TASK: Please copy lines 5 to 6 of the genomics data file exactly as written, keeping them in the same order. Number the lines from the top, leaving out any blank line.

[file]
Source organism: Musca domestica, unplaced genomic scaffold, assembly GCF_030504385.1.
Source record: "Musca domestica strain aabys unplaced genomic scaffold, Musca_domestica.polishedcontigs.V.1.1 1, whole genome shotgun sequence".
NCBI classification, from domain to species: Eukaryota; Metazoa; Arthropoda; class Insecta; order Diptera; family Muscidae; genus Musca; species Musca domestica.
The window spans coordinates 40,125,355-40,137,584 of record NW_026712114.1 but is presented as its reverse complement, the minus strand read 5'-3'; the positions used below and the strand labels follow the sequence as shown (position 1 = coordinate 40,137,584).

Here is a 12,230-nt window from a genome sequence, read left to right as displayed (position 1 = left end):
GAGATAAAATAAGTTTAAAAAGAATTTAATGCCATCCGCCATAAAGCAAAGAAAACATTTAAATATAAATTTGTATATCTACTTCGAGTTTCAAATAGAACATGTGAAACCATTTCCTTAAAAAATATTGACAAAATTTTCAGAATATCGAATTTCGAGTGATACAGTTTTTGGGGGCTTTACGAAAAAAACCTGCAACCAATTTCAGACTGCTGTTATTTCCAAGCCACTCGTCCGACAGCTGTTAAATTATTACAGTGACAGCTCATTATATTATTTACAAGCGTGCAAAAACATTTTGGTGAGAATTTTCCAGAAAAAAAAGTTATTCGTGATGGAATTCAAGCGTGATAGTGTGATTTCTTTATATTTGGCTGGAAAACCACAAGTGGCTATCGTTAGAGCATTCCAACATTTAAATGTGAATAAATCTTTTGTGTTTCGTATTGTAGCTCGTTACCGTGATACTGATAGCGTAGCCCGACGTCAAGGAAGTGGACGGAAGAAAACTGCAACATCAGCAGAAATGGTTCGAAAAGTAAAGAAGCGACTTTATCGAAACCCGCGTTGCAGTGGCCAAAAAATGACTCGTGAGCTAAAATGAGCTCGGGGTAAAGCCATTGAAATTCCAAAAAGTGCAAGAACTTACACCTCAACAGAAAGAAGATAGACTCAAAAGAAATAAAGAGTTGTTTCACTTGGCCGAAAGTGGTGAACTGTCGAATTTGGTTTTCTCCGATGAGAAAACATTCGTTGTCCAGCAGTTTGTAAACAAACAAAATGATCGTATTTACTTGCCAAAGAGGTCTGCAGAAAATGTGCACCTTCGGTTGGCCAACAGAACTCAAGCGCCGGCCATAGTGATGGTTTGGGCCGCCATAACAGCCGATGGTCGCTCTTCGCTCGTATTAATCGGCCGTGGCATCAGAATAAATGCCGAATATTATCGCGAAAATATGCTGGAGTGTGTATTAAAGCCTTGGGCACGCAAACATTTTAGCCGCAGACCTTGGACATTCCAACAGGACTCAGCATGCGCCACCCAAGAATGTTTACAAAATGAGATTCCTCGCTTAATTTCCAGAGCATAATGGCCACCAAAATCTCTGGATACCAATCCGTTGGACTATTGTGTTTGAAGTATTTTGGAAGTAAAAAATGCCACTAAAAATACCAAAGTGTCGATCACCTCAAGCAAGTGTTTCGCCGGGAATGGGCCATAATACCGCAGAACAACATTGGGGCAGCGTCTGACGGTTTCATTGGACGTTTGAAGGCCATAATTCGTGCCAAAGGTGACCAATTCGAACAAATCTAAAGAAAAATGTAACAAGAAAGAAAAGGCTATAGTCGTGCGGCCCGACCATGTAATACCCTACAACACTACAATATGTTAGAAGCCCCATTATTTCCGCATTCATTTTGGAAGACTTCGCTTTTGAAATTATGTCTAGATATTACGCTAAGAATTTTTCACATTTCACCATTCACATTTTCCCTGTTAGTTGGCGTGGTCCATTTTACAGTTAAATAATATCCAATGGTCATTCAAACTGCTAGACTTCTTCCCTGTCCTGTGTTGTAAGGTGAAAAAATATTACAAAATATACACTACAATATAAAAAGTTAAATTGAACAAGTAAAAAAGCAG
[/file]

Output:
Here is a 12,230-nt window from a genome sequence, read left to right as displayed (position 1 = left end):
GAGATAAAATAAGTTTAAAAAGAATTTAATGCCATCCGCCATAAAGCAAAGAAAACATTTAAATATAAATTTGTATATCTACTTCGAGTTTCAAATAGAACATGTGAAACCATTTCCTTAAAAAATATTGACAAAATTTTCAGAATATCGAATTTCGAGTGATACAGTTTTTGGGGGCTTTACGAAAAAAACCTGCAACCAATTTCAGACTGCTGTTATTTCCAAGCCACTCGTCCGACAGCTGTTAAATTATTACAGTGACAGCTCATTATATTATTTACAAGCGTGCAAAAACATTTTGGTGAGAATTTTCCAGAAAAAAAAGTTATTCGTGATGGAATTCAAGCGTGATAGTGTGATTTCTTTATATTTGGCTGGAAAACCACAAGTGGCTATCGTTAGAGCATTCCAACATTTAAATGTGAATAAATCTTTTGTGTTTCGTATTGTAGCTCGTTACCGTGATACTGATAGCGTAGCCCGACGTCAAGGAAGTGGACGGAAGAAAACTGCAACATCAGCAGAAATGGTTCGAAAAGTAAAGAAGCGACTTTATCGAAACCCGCGTTGCAGTGGCCAAAAAATGACTCGTGAGCTAAAATGAGCTCGGGGTAAAGCCATTGAAATTCCAAAAAGTGCAAGAACTTACACCTCAACAGAAAGAAGATAGACTCAAAAGAAATAAAGAGTTGTTTCACTTGGCCGAAAGTGGTGAACTGTCGAATTTGGTTTTCTCCGATGAGAAAACATTCGTTGTCCAGCAGTTTGTAAACAAACAAAATGATCGTATTTACTTGCCAAAGAGGTCTGCAGAAAATGTGCACCTTCGGTTGGCCAACAGAACTCAAGCGCCGGCCATAGTGATGGTTTGGGCCGCCATAACAGCCGATGGTCGCTCTTCGCTCGTATTAATCGGCCGTGGCATCAGAATAAATGCCGAATATTATCGCGAAAATATGCTGGAGTGTGTATTAAAGCCTTGGGCACGCAAACATTTTAGCCGCAGACCTTGGACATTCCAACAGGACTCAGCATGCGCCACCCAAGAATGTTTACAAAATGAGATTCCTCGCTTAATTTCCAGAGCATAATGGCCACCAAAATCTCTGGATACCAATCCGTTGGACTATTGTGTTTGAAGTATTTTGGAAGTAAAAAATGCCACTAAAAATACCAAAGTGTCGATCACCTCAAGCAAGTGTTTCGCCGGGAATGGGCCATAATACCGCAGAACAACATTGGGGCAGCGTCTGACGGTTTCATTGGACGTTTGAAGGCCATAATTCGTGCCAAAGGTGACCAATTCGAACAAATCTAAAGAAAAATGTAACAAGAAAGAAAAGGCTATAGTCGTGCGGCCCGACCATGTAATACCCTACAACACTACAATATGTTAGAAGCCCCATTATTTCCGCATTCATTTTGGAAGACTTCGCTTTTGAAATTATGTCTAGATATTACGCTAAGAATTTTTCACATTTCACCATTCACATTTTCCCTGTTAGTTGGCGTGGTCCATTTTACAGTTAAATAATATCCAATGGTCATTCAAACTGCTAGACTTCTTCCCTGTCCTGTGTTGTAAGGTGAAAAAATATTACAAAATATACACTACAATATAAAAAGTTAAATTGAACAAGTAAAAAAGCAG